Then, there are three additional but seldom-considered financial pitfalls when dealing with a homeowner directly. The first is price. While coming up with a list price is easy, determining what buyers will actually pay for a home is a bit trickier, and most homeowners haven’t a clue as to the true market value of their homes.

Even if the homeowner has decided to employ the services of an online discount broker or a for-sale-by-owner company, there’s no guarantee that he or she will have accurately priced the home for the market. In fact, since many of these companies aren’t helmed by real estate professionals, there’s a very real possibility that the homeowner received bad advice and that home you’re contemplating making an offer on is overpriced.

“There are a lot of variables that come into play when determining the list price of a home including local inventory, interest rates, average market price for comparable homes, appraisal value and the sellers’ personal and financial objectives,” Steve Udelson, President of Online Real Estate at Altisource (which oversees Owners.com and Hubzu) wrote in an article he contributed to forbes.com.

Now, in all fairness, Udelson admits that he is not a real estate professional. Yet, if his customers follow his advice, they may end up overpricing the home. And a homebuyer who lacks representation may just end up overpaying for it.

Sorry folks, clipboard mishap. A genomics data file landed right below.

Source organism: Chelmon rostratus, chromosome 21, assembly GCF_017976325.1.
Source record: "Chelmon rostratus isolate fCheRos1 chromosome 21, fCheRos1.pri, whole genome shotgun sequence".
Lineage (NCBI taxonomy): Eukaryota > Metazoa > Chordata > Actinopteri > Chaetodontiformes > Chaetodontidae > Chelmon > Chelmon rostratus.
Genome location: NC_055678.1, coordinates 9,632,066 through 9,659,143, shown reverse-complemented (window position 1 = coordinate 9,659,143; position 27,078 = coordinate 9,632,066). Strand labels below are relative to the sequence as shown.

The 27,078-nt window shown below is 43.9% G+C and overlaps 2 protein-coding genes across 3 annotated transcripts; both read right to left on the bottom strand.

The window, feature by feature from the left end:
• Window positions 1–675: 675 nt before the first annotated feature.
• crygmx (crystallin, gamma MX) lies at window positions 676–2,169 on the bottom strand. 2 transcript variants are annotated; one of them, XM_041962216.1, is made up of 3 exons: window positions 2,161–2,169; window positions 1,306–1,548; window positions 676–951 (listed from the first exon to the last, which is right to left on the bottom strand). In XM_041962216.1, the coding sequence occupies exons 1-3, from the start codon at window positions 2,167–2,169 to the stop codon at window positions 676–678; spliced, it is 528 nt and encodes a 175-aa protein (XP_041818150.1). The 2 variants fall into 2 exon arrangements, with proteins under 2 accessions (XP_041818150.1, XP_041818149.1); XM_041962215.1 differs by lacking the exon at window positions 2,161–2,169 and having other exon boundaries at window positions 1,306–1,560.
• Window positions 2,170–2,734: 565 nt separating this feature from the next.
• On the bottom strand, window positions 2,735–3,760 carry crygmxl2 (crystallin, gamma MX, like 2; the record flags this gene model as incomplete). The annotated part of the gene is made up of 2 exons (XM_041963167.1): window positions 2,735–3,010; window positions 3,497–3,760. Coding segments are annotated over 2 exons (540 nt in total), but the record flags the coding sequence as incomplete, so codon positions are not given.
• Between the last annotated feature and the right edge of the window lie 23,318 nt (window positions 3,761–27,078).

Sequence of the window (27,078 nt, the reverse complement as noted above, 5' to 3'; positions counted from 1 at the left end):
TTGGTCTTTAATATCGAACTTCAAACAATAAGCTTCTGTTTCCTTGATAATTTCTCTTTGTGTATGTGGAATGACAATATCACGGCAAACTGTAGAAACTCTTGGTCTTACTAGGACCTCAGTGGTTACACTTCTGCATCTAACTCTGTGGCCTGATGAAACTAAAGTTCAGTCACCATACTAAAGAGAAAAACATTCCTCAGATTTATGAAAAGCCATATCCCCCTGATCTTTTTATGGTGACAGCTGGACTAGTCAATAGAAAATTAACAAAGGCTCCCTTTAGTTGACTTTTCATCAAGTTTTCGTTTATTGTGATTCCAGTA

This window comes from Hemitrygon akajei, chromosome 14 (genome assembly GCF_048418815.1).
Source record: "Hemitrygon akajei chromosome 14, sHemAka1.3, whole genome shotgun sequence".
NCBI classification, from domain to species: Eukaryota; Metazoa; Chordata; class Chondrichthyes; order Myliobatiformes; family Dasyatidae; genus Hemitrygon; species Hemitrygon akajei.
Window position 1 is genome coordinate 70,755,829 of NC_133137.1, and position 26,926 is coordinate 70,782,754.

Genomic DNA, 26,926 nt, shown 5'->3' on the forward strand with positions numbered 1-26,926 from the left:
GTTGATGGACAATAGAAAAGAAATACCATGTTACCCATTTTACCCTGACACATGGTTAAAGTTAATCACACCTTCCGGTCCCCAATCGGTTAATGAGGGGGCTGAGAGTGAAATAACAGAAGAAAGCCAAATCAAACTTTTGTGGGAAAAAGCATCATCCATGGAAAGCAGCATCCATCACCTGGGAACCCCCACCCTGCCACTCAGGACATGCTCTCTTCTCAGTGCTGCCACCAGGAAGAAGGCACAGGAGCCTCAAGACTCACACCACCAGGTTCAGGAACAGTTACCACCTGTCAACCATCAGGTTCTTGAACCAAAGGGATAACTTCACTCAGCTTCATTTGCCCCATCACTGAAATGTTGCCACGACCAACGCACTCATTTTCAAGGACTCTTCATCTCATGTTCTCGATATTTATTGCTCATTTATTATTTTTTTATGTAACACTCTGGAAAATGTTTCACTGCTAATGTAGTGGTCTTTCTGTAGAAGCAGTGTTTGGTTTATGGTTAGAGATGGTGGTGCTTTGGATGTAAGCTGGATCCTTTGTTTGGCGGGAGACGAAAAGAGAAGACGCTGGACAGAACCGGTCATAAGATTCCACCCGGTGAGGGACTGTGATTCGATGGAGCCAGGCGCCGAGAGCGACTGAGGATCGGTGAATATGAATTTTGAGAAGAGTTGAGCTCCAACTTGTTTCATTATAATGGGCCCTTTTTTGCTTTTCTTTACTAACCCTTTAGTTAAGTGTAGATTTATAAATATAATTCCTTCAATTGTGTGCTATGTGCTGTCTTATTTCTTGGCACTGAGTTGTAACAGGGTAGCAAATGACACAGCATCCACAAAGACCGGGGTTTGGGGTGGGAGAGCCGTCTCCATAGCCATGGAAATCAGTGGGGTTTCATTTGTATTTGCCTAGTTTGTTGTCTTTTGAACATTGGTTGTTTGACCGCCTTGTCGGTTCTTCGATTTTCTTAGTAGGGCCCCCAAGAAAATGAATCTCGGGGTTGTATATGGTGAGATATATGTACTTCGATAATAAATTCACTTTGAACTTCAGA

The list price of a home should ideally match, or come close to, its current market value. This value has little to do with the asking price of currently listed homes, local inventory, and interest rates, and nothing to do with the “… sellers’ personal and financial objectives.”

It has everything to do with what a willing buyer will pay for the home. The proof of that amount of money is reflected only in recent sold prices of comparable homes.

Where can you get that information? It’s not easy to come by without a real estate professional’s access to the Multiple Listing Service statistics. And, no, what you see on the big aggregator websites is not typically taken from the MLS and is rarely accurate.

So, how will you know that you aren’t overpaying for the home?

The second financial issue is the common assumption among homebuyers that, since the seller is saving money by not having to pay a real estate commission, he or she will pass some of that savings on to the buyer.